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May 19, 2017
Contact: Shelley Dawicki

Celebrating the NOAA Corps 100th Anniversary

May 22, 2017 is the 100th anniversary of the NOAA Corps, one of the seven uniformed services of the United States. The NOAA Corps traces its history back to 1807 and the founding of the Survey of the Coast by President Thomas Jefferson. It is the oldest scientific agency in the federal government. Later called the Coast and Geodetic Survey (C&GS), the mission of this new federal agency was to support the nation’s defense, promote the well-being of its citizens, and unlock nature’s secrets, charting the nation’s coastal waters to ensure that ships could move civilians, troops, and material safely. The first Superintendent of the Coast Survey was Ferdinand Rudolph Hassler, a Swiss immigrant who raised the prominence of science in government and in American life; a hydrographic survey vessel in the NOAA fleet bears his name.

A commissioned service of the C&GS was formed in 1917 with America’s entry into World War I to ensure the assimilation of technical skills for defense purposes. During World War II officers and civilians of the C&GS produced nautical and aeronautical charts, provided critical geospatial information for artillery units, and conducted reconnaissance surveys. Today, that work is conducted by the National Oceanic and Atmospheric Administration (NOAA), created in 1970, and by the roughly 320 men and women of the NOAA Corps, a direct descendent of the U.S. Coast and Geodetic Survey.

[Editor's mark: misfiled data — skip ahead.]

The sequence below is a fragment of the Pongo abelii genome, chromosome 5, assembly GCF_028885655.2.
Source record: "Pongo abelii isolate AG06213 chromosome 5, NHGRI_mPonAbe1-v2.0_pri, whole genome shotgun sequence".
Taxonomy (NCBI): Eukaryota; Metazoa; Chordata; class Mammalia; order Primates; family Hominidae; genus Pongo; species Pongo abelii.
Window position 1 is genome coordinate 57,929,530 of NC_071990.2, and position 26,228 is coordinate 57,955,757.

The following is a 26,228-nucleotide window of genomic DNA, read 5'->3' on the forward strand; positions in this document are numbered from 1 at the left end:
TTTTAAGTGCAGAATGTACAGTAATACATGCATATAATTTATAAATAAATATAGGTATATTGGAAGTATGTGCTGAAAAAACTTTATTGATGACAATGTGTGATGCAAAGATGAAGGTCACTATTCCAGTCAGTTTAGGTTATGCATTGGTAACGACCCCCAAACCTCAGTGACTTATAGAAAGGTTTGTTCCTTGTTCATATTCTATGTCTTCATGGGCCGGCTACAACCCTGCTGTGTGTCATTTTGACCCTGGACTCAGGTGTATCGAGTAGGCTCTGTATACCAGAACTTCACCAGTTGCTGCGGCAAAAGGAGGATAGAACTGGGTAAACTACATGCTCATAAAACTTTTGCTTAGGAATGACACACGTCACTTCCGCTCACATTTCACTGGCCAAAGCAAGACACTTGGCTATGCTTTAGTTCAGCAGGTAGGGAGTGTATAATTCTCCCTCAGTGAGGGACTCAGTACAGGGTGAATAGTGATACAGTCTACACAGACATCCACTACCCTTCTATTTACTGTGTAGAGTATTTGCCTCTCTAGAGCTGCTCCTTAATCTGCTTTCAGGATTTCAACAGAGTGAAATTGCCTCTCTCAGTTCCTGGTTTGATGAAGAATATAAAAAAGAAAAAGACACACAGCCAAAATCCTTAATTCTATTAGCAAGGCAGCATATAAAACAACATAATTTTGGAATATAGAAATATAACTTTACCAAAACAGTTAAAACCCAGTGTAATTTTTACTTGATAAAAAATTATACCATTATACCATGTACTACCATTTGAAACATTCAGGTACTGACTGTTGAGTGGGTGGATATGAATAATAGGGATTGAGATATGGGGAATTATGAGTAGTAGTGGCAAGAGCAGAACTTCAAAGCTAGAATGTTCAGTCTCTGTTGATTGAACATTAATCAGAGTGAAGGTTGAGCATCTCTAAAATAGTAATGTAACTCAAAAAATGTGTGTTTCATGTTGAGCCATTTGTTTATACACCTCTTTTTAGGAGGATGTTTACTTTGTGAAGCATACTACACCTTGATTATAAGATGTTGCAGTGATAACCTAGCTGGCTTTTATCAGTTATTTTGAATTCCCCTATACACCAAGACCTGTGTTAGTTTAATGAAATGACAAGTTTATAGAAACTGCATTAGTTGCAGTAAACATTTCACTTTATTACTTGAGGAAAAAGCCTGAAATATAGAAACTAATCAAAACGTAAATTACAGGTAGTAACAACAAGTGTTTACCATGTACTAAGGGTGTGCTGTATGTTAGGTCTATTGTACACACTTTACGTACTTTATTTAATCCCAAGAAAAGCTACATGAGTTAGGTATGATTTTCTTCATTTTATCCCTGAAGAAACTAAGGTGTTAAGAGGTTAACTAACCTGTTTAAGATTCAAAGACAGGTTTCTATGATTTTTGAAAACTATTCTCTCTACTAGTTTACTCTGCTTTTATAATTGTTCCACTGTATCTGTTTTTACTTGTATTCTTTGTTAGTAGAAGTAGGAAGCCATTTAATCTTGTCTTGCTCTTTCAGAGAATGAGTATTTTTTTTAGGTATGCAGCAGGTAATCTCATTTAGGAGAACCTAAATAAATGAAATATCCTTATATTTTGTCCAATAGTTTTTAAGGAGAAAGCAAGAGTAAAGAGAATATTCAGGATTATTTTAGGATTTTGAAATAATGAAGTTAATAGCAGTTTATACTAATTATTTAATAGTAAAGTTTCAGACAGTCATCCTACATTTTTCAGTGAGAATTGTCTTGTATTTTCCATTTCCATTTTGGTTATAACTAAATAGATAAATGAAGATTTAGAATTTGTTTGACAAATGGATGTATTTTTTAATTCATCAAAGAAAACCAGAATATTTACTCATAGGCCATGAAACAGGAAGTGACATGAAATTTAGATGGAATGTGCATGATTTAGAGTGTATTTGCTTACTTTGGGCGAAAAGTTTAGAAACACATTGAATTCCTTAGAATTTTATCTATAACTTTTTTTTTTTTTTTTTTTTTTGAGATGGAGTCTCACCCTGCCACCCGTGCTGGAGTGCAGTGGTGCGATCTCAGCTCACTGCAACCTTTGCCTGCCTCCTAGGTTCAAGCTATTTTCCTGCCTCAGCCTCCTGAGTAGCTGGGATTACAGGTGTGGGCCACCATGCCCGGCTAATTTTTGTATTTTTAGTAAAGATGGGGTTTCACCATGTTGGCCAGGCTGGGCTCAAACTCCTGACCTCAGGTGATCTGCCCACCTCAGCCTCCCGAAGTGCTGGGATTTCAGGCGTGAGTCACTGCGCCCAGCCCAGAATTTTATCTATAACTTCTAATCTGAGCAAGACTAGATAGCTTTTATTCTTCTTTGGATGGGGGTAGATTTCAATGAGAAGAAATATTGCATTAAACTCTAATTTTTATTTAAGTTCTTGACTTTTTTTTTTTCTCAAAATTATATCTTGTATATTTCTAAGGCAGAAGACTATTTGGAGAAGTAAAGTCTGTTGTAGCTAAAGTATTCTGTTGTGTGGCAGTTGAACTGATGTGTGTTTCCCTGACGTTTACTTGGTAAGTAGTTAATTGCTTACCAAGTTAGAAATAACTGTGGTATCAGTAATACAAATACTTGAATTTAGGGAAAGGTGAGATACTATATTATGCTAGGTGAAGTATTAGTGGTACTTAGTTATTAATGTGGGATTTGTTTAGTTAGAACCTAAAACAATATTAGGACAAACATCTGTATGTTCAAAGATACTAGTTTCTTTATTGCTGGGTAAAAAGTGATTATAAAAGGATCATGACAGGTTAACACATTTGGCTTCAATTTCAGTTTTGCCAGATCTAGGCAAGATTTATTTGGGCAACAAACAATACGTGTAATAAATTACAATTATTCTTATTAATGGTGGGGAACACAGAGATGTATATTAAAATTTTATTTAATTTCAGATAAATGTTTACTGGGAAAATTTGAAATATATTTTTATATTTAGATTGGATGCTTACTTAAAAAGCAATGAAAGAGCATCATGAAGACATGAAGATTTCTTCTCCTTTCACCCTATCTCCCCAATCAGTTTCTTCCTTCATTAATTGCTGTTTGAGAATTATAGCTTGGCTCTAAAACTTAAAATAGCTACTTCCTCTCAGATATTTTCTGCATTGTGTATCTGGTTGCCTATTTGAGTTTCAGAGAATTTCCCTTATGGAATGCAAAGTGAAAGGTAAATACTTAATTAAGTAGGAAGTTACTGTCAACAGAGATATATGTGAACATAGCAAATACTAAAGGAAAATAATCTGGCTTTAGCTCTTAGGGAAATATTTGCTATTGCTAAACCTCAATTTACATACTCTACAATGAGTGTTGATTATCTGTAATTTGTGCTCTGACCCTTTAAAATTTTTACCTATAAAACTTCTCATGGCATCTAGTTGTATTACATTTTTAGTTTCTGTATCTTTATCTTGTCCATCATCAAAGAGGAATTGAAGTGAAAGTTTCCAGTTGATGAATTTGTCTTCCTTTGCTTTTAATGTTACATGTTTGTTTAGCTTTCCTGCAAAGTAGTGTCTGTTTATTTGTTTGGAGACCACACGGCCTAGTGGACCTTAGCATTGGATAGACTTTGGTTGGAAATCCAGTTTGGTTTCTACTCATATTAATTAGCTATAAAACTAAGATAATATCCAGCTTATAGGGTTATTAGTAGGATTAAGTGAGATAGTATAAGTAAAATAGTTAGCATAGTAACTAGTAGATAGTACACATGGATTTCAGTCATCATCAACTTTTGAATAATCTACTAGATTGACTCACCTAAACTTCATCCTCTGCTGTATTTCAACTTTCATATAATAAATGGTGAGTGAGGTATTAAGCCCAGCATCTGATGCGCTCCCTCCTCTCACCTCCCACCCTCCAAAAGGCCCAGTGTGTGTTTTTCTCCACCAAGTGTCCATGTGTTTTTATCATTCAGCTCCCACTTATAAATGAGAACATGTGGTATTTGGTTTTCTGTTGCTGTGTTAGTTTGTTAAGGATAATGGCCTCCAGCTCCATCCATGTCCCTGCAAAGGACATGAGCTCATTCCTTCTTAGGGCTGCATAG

Seven active or retired NOAA Corps officers currently work within the Northeast Fisheries Science Center. They serve as officers in charge of small research vessels at its laboratories in Milford, Conn. and Woods Hole, Mass., manage the Northeast Port Office for NOAA’s Office of Marine and Aviation Operations (OMAO), and serve in the Center’s leadership.

We asked several of the NEFSC’s NOAA Corps Officers to share what attracted them to the NOAA Corps, what experiences they have had, what they enjoy most about their service, and what advice they would offer to someone interested in joining the NOAA Corps. Learn more about them and read what they have to say here:

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